Some recent studies suggest that astronauts traveling to Mars might be exposed to enough radiation to raise their risk of developing a fatal cancer by about 3% – maybe more if we also consider the radiation dose they’d receive on the surface. In the US the risk of dying of cancer is about 25%, so Mars-bound astronauts would see their cancer risk increased to 28% or more if these calculations are correct. This would be more radiation dose than any astronauts have ever received and it is certainly something worth trying to minimize. The question is whether it’s enough to keep us from trying to set foot on Mars at all. Personally, I would hope that this is not the case – that we try to send people to Mars even with this elevated risk.
First, let me be clear that I don’t consider this to be a trivial risk – outside of wartime or response to a serious emergency I’d be hard-pressed to think of a situation in which I’d order someone into a situation in which they had a 3% chance of not coming back. But we’re not talking about ordering astronauts into a risky situation against their will – we’re talking about selecting from among a group of volunteers – and I’d be willing to bet a lot of money that NASA will have far more volunteers than available spots for the first trip to Mars. Not only will the first Mars astronauts be volunteers, but they will be incredibly well-informed volunteers and will likely know enough about the health effects of cosmic radiation to make an informed decision. But let’s face it – we have all heard of athletes who have said that they’d accept permanent disability and risk of death from taking performance-enhancing drugs if it gave them a chance to set a record or to win in the Olympics – why should this attitude and willingness to take risks not be shared by explorers as well? And in the long run, which is more memorable – the athlete who shaved a fraction of a second off the world record for the 100-meter sprint, or the first group of people to leave Earth orbit and walk on another planet. If we are going to let a group of people volunteer to accept a higher risk, how can we say that it’s OK for an athlete but not for an astronaut?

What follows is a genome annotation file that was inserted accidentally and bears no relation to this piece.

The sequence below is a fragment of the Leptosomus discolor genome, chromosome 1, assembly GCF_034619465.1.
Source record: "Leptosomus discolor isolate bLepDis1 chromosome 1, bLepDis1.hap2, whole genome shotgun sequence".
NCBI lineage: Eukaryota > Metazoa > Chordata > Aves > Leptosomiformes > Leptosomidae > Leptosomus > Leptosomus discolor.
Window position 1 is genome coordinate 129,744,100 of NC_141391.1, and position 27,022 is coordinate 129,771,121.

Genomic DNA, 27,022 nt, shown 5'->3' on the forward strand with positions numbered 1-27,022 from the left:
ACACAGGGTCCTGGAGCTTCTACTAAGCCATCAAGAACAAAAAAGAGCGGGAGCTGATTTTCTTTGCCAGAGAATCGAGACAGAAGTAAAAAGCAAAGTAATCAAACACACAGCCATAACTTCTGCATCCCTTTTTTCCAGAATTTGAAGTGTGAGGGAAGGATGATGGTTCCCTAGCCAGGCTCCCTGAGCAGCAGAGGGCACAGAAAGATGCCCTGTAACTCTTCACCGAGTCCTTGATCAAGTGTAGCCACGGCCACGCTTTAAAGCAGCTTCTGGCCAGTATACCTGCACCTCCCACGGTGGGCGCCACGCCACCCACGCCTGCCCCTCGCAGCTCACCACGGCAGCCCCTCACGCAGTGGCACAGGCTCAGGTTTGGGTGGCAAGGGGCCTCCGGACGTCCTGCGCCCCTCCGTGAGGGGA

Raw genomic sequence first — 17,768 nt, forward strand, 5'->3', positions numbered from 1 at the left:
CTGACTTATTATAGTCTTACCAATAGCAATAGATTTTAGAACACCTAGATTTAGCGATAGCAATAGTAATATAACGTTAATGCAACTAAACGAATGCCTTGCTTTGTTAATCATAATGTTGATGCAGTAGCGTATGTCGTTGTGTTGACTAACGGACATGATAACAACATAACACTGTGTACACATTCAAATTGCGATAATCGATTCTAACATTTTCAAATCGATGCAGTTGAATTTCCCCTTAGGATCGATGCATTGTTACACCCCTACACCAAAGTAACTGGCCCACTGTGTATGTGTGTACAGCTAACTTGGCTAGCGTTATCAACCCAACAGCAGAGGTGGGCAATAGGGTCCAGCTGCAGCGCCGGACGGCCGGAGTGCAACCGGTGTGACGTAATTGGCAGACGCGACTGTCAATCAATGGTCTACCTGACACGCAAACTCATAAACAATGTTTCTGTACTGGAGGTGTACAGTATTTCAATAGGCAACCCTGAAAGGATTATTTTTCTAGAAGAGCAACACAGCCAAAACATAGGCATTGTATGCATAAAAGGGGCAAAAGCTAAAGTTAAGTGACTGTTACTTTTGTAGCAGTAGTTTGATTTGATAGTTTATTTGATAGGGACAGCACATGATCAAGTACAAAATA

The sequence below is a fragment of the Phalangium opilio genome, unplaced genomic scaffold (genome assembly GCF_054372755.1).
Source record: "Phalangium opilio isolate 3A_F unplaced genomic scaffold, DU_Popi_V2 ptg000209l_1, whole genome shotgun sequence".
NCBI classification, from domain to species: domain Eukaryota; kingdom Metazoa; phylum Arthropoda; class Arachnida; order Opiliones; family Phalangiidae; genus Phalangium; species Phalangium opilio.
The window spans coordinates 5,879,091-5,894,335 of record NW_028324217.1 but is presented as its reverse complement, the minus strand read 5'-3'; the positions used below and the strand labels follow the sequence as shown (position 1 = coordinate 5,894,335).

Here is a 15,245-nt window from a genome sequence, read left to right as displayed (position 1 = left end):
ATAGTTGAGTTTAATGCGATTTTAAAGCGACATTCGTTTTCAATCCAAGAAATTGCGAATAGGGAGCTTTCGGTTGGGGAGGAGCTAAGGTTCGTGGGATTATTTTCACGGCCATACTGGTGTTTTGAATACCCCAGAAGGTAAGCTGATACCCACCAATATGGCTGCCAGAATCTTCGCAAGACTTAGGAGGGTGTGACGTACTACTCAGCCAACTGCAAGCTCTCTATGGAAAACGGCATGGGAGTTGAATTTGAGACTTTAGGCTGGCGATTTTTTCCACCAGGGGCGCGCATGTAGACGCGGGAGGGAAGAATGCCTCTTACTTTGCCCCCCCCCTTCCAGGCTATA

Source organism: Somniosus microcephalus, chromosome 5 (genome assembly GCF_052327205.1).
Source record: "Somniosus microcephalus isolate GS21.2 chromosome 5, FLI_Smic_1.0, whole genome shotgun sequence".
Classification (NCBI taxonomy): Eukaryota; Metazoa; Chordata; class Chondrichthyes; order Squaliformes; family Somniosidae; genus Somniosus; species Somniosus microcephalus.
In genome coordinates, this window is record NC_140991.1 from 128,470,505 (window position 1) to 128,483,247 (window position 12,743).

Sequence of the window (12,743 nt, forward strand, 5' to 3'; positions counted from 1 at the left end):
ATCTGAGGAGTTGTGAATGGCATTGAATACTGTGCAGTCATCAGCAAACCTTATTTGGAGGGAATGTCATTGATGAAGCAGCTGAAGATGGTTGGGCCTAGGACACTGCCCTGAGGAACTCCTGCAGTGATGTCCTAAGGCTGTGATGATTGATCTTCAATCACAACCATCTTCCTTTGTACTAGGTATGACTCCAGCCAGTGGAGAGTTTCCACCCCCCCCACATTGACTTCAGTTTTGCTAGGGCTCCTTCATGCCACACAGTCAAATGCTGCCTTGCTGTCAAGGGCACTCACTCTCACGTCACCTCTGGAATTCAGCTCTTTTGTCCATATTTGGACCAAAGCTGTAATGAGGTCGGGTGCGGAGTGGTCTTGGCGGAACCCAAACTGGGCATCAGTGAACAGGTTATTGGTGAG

The bottom line is that the risks faced by astronauts are not insignificant – there have been deaths in space (and in trying to reach space) since the first days of the space program and these deaths will continue. But any new frontier has risks – Magellan’s expedition lost the great majority of its crew (including Magellan), and every other explorer from that era lost men as well. This is not to say that it’s OK for people to die during exploration – just that it happens, and that we go on to explore and to open the new territories because what we gain is so much more than what we have lost in the process. Those who died so that Magellan’s expedition could succeed, those who died during Captain Cook’s voyages of exploration, those who died settling the American West (settlers and Native Americans alike) – they died heroically, placing their lives at risk in the service of something that they believed was worth the risk (in the case of Native Americans, they died to preserve a way of life that was substantially different from that of the predominantly white settlers). Who are we to tell astronauts that they cannot do the same? Or have we become so risk-averse, so cheap, and so narrow in our outlook that one chance in 33 of developing cancer is enough to cause us to turn away from the greatest voyage in history?